That year, I dated a boy who wasn’t so nice to me. He yelled, he pinched, and he pushed. He blamed and he chided. I was always unhappy, though I didn’t recognize that there was anything wrong with our relationship. I wasn’t blinded by love—although that’s probably the most blinded I’ve ever been—I just wanted to be with someone. He was very good-looking and we’d been friends for about year before we became a couple. For most of the three months we were together, he was homeless. His mother was mentally ill and couldn’t hold down a job. He lived in shelters or squatted with friends. I sneaked him in a few times. He broke up with me about a month after he found a job and an apartment.
In college, I was one of four female students in my major, creative writing. There were the two Carols and me, as well as Cat, who was a year younger. We had no female professors. Senior year, I was the only woman in my poetry workshop (which you can read a bit about here). I remember having long conversations with Cat about sexism. She was taking a class called Psychology of Women, and tended to get annoyed by some of the older female returning students, many of whom were coming off divorces, complaining about how men kept them from experiencing their true selves and fully living life. Given that we both suffered daily assumptions about the “femaleness” of our writing from our peers, who hated sentimentality and anything having to do with menstruation, we found this to be a bunch of whining. (Read a fictional account of a male-dominated creative writing workshop.)
As long as no one was telling us we couldn’t do something because of our gender, as long as they weren’t groping us or making a sex a condition of employment, we figured everything was pretty okay. Ironically, we both considered ourselves feminists, even though most of the other women our age we knew wouldn’t cop to that label. We had yet to understand that the dominating male sensibility in workshop was a problem in the real world, and that when we got out of college and out from under the gaze of our kind of professors, many men would act as though we weren’t speaking when we spoke up in the workplace. And that other women would call us “intimidating” when we spoke up again, and refuse to invite us to lunch with everyone else. Certainly we couldn’t have anticipated the current Republican backlash against our bodily autonomy or the internet blog-comment community that has brought out the seething misogyny that still exists in our culture.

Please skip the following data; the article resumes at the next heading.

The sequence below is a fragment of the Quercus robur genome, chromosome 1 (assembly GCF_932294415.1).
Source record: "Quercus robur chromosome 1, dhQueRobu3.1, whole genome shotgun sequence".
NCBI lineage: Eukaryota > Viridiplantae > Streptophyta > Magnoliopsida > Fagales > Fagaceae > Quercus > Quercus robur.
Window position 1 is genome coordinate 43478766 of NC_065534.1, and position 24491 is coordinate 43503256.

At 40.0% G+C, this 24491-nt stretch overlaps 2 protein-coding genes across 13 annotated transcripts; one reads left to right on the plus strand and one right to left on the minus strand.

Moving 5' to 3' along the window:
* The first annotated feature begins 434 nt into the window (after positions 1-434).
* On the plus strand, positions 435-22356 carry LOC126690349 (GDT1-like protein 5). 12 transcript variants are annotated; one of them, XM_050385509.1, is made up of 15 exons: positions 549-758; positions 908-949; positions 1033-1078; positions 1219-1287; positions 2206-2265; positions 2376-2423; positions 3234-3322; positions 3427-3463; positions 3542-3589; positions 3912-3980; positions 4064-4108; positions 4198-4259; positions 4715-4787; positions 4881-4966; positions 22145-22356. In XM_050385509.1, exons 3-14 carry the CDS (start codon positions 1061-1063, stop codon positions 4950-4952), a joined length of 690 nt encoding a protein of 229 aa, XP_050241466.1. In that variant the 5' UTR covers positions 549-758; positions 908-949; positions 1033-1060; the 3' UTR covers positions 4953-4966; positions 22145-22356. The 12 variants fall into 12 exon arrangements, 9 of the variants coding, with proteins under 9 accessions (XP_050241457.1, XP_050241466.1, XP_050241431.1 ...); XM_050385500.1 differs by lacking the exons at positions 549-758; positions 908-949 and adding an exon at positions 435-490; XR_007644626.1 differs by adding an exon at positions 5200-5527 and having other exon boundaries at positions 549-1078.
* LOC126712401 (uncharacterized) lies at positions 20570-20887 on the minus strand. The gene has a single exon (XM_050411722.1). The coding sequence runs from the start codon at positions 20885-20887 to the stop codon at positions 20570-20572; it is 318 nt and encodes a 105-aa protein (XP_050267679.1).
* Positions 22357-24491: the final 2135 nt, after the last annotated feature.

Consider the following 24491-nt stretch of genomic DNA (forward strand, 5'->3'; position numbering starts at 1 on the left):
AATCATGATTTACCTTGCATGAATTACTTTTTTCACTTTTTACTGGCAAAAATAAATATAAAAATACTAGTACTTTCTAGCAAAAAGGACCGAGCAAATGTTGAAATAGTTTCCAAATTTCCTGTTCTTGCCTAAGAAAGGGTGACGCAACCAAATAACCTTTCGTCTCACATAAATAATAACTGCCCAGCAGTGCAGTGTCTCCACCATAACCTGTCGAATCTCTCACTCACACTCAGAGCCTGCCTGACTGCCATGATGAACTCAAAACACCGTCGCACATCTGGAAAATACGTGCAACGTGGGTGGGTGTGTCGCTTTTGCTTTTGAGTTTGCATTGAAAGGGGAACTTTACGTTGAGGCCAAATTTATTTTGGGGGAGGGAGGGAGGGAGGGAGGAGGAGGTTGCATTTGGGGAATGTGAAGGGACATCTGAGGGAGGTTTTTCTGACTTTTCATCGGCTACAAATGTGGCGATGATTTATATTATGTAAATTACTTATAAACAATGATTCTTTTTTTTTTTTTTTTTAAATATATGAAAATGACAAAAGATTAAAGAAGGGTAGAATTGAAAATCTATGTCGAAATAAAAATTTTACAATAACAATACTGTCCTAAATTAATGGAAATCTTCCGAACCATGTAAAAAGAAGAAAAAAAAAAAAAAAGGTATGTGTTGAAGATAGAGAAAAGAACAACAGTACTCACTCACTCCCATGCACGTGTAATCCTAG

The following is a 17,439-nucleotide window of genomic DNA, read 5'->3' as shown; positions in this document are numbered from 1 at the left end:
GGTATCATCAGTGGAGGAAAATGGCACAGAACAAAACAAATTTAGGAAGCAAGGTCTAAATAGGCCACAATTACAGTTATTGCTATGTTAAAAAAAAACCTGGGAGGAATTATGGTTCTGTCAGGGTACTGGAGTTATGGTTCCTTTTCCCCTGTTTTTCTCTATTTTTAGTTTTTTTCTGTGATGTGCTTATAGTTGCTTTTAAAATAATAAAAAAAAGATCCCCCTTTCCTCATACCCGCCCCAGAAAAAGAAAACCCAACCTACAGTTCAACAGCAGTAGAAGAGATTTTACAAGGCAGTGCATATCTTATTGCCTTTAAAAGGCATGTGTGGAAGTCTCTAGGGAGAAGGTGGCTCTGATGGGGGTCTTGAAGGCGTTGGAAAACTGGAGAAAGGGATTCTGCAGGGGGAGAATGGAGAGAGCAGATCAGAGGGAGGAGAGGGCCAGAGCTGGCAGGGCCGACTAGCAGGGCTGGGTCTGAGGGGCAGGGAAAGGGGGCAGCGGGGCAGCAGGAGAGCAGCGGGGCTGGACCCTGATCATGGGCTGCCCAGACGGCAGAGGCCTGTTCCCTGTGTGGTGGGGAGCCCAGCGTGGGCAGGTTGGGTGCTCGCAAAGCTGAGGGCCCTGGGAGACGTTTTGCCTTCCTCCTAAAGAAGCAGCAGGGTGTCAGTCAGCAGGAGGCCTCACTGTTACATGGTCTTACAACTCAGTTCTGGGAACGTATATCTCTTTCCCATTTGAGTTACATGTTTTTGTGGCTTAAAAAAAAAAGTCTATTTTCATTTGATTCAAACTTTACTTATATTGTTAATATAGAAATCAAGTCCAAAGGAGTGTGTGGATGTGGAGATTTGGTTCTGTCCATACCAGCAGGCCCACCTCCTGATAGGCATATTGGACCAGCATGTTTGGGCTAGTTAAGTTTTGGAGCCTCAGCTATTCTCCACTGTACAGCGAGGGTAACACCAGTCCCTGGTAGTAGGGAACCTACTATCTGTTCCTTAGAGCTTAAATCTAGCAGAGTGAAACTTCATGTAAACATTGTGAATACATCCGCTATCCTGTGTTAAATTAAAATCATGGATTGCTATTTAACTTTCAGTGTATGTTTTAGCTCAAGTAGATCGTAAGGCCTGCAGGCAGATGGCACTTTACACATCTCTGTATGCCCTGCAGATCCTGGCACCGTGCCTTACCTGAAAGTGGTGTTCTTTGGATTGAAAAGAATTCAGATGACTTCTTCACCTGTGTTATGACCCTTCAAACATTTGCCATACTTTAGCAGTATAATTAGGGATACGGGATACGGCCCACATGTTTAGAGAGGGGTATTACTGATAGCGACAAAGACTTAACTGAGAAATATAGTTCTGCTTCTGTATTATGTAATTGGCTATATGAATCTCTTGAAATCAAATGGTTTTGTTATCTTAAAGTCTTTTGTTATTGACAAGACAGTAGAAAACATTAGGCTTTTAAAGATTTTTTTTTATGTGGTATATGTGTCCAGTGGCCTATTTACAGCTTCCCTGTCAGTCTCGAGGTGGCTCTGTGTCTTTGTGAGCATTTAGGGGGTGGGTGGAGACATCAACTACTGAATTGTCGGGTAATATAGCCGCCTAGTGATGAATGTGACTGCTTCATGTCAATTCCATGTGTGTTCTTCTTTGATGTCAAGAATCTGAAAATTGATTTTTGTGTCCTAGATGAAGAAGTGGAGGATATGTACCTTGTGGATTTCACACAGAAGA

It took a long time to figure out that my anger issues were not because I was a “militant feminist.” There were a number of years where I didn’t think about feminism at all, or I tried not to. Let’s just say I didn’t talk about it to other people, because I was tired of the eye rolls, the sighs, and the uncomfortable squirming of other women. It’s quite true that I am angered—and triggered, in a PTSD sense—by injustice and untruth. When I see false information being perpetuated, or I see people denying a basic truth of experience, I have to say something. I stick my foot tepidly in the waters of the online feminist community, discouraged by what I often see as the same sanctimony my mother embodied. I know that many feminists are discouraged by the fact that feminists have been stereotyped as hairy, irrational man-haters. Unfortunately, my experience tells me this isn’t an entirely unfounded stereotype. My mom was that kind of feminist, although she has softened over the years. But it took me a long time to separate her psychological problems from her poorly understood feminist theory. (As far as I understand, Andrea Dworkin didn’t mean that all heterosexual sex was rape by definition, but that questions of consent and male privilege are so murky that heterosexual sex has the potential to be rape, because it’s possible that the consequences of saying no will be rape and associated violence. But that’s another post for another time.)
I’m a feminist because I don’t have any other choice.